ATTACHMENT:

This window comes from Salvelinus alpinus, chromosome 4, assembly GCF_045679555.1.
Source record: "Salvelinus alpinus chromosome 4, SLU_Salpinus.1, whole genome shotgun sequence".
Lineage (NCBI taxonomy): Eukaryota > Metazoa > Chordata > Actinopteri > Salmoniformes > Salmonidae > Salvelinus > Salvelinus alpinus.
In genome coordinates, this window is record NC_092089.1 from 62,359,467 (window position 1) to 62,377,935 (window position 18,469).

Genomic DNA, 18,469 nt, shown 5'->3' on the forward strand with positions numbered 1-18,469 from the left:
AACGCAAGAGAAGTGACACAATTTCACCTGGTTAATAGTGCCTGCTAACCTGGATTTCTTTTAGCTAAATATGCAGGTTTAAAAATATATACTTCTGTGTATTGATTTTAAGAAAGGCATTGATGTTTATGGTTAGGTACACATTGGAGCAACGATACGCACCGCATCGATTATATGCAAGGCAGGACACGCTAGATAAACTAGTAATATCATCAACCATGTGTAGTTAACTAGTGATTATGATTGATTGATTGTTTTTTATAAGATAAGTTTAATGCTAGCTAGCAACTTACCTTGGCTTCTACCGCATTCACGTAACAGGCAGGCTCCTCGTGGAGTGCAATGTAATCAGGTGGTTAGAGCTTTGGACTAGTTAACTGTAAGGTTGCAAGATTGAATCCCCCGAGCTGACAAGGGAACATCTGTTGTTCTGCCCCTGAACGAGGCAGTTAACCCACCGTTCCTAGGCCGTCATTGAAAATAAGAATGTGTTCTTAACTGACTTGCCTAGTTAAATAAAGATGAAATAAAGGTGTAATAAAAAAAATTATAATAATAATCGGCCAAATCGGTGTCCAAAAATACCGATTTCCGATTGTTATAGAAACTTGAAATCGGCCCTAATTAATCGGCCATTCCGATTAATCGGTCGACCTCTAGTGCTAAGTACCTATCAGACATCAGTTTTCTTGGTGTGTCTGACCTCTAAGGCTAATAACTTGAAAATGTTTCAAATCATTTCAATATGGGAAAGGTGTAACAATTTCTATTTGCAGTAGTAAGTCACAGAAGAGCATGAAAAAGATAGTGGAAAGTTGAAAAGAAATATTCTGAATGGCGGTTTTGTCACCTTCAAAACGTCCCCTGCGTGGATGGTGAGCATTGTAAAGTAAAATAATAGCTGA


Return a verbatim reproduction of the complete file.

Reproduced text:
This window comes from Salvelinus alpinus, chromosome 4, assembly GCF_045679555.1.
Source record: "Salvelinus alpinus chromosome 4, SLU_Salpinus.1, whole genome shotgun sequence".
Lineage (NCBI taxonomy): Eukaryota > Metazoa > Chordata > Actinopteri > Salmoniformes > Salmonidae > Salvelinus > Salvelinus alpinus.
In genome coordinates, this window is record NC_092089.1 from 62,359,467 (window position 1) to 62,377,935 (window position 18,469).

Genomic DNA, 18,469 nt, shown 5'->3' on the forward strand with positions numbered 1-18,469 from the left:
AACGCAAGAGAAGTGACACAATTTCACCTGGTTAATAGTGCCTGCTAACCTGGATTTCTTTTAGCTAAATATGCAGGTTTAAAAATATATACTTCTGTGTATTGATTTTAAGAAAGGCATTGATGTTTATGGTTAGGTACACATTGGAGCAACGATACGCACCGCATCGATTATATGCAAGGCAGGACACGCTAGATAAACTAGTAATATCATCAACCATGTGTAGTTAACTAGTGATTATGATTGATTGATTGTTTTTTATAAGATAAGTTTAATGCTAGCTAGCAACTTACCTTGGCTTCTACCGCATTCACGTAACAGGCAGGCTCCTCGTGGAGTGCAATGTAATCAGGTGGTTAGAGCTTTGGACTAGTTAACTGTAAGGTTGCAAGATTGAATCCCCCGAGCTGACAAGGGAACATCTGTTGTTCTGCCCCTGAACGAGGCAGTTAACCCACCGTTCCTAGGCCGTCATTGAAAATAAGAATGTGTTCTTAACTGACTTGCCTAGTTAAATAAAGATGAAATAAAGGTGTAATAAAAAAAATTATAATAATAATCGGCCAAATCGGTGTCCAAAAATACCGATTTCCGATTGTTATAGAAACTTGAAATCGGCCCTAATTAATCGGCCATTCCGATTAATCGGTCGACCTCTAGTGCTAAGTACCTATCAGACATCAGTTTTCTTGGTGTGTCTGACCTCTAAGGCTAATAACTTGAAAATGTTTCAAATCATTTCAATATGGGAAAGGTGTAACAATTTCTATTTGCAGTAGTAAGTCACAGAAGAGCATGAAAAAGATAGTGGAAAGTTGAAAAGAAATATTCTGAATGGCGGTTTTGTCACCTTCAAAACGTCCCCTGCGTGGATGGTGAGCATTGTAAAGTAAAATAATAGCTGA